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J Invest Dermatol. 2011 Oct;131(10):2121-7. doi: 10.1038/jid.2011.176. Epub 2011 Jun 23.

Hemoglobin A1c predicts healing rate in diabetic wounds.

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  • 1Department of Epidemiology, Bloomberg School of Public Health, Johns Hopkins University, Baltimore, Maryland, USA.

Abstract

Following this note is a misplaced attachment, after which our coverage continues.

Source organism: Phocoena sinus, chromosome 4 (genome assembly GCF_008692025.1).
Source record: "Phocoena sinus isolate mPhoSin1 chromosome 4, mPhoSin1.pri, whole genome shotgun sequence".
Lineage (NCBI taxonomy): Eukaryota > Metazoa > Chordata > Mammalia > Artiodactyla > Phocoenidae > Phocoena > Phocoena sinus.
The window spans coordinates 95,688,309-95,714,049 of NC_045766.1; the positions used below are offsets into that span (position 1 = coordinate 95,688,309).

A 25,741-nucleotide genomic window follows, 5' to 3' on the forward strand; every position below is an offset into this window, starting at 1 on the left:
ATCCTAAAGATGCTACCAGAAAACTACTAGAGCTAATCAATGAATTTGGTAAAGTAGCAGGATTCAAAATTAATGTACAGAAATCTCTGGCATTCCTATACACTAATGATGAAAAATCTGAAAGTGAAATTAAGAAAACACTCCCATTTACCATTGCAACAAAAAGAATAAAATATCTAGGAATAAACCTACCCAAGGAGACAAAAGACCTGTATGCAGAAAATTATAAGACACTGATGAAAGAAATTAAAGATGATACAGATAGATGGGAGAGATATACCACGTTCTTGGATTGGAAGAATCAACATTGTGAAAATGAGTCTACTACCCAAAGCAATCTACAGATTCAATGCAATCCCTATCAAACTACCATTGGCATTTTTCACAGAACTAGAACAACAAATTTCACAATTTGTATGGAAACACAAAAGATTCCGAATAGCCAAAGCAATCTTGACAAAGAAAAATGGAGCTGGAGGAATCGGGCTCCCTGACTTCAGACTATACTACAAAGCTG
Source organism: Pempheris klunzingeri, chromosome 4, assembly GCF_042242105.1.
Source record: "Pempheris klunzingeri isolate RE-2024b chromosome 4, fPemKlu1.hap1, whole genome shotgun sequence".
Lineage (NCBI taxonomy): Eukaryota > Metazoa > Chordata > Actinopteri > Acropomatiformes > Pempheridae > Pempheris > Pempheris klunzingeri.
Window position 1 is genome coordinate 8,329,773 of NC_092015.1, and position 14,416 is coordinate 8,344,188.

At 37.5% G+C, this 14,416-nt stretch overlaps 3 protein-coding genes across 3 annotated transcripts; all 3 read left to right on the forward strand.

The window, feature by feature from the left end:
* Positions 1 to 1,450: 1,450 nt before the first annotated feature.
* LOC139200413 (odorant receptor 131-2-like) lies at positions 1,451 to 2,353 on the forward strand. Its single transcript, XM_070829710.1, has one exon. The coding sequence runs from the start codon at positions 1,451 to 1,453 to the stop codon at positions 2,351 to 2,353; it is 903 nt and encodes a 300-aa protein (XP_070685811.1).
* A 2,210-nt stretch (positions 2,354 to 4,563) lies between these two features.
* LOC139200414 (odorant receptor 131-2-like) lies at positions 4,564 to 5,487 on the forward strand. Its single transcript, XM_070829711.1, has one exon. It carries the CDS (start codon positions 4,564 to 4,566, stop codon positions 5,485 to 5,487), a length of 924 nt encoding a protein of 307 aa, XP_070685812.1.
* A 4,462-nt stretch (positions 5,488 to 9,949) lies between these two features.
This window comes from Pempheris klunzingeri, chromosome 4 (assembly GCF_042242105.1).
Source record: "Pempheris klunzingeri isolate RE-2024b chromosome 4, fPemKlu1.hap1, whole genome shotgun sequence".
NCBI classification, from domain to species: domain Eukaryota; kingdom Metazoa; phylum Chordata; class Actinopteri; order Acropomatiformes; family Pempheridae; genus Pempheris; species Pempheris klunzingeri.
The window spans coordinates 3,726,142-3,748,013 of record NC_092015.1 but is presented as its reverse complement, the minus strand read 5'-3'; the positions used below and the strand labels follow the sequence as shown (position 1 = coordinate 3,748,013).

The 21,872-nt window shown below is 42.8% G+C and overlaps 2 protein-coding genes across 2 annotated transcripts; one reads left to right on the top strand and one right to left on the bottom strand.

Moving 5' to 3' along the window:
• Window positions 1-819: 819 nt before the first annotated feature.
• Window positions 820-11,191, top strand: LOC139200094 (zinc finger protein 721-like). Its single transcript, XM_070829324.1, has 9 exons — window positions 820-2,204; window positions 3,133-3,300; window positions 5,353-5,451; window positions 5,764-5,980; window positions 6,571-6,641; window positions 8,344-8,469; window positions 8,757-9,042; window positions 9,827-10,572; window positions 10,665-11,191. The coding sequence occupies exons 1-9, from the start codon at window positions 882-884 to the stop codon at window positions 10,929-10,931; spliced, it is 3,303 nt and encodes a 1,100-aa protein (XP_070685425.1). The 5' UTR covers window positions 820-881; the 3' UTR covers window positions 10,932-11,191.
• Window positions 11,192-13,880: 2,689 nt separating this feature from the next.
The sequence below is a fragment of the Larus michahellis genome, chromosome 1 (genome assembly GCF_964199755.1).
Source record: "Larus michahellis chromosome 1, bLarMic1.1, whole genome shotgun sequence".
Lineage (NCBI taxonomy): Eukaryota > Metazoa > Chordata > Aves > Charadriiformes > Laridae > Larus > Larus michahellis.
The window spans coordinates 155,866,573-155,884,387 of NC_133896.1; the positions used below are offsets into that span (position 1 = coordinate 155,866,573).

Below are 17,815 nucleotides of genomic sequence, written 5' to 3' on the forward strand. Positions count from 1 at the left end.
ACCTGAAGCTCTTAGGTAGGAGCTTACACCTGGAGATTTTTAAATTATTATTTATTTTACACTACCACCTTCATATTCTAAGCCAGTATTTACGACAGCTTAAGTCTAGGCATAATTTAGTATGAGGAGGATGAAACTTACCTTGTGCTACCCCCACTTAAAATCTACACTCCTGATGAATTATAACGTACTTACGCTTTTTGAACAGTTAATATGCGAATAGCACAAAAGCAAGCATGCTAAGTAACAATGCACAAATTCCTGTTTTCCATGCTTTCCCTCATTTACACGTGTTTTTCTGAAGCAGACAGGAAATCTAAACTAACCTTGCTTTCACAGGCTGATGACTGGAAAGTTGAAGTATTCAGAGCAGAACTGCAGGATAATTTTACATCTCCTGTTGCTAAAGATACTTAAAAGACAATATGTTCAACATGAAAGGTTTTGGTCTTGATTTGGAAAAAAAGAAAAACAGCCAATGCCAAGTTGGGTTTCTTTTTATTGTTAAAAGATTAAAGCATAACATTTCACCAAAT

Lower-extremity wounds are a major complication of diabetes. Hemoglobin A1c (HbA1c) reflects glycemia over 2-3 months and is the standard measure used to monitor glycemia in diabetic patients, but results from studies have not shown a consistent association of HbA1c with wound healing. We hypothesized that elevated HbA1c would be most associated with poor wound healing. To test this hypothesis, we conducted a retrospective cohort study of 183 diabetic individuals treated at the Johns Hopkins Wound Center. Our primary outcome was wound-area healing rate (cm(2) per day). Calibrated tracings of digital images were used to measure wound area. We estimated coefficients for healing rate using a multiple linear regression model controlling for clustering of wounds within individuals and other common clinic variables. The study population was 45% female and 41% African American, with a mean age of 61 years. Mean HbA1c was 8.0%, and there were 2.3 wounds per individual (310 wounds total). Of all measures assessed, only HbA1c was significantly associated with wound-area healing rate. In particular, for each 1.0% point increase in HbA1c, the daily wound-area healing rate decreased by 0.028 cm(2) per day (95% confidence interval: 0.003, 0.0054, P = 0.027). Our results suggest that glycemia, as assessed by HbA1c, may be an important biomarker in predicting wound-healing rate in diabetic patients.JID JOURNAL CLUB ARTICLE: For questions, answers, and open discussion about this article, please go to http://www.nature.com/jid/journalclub.

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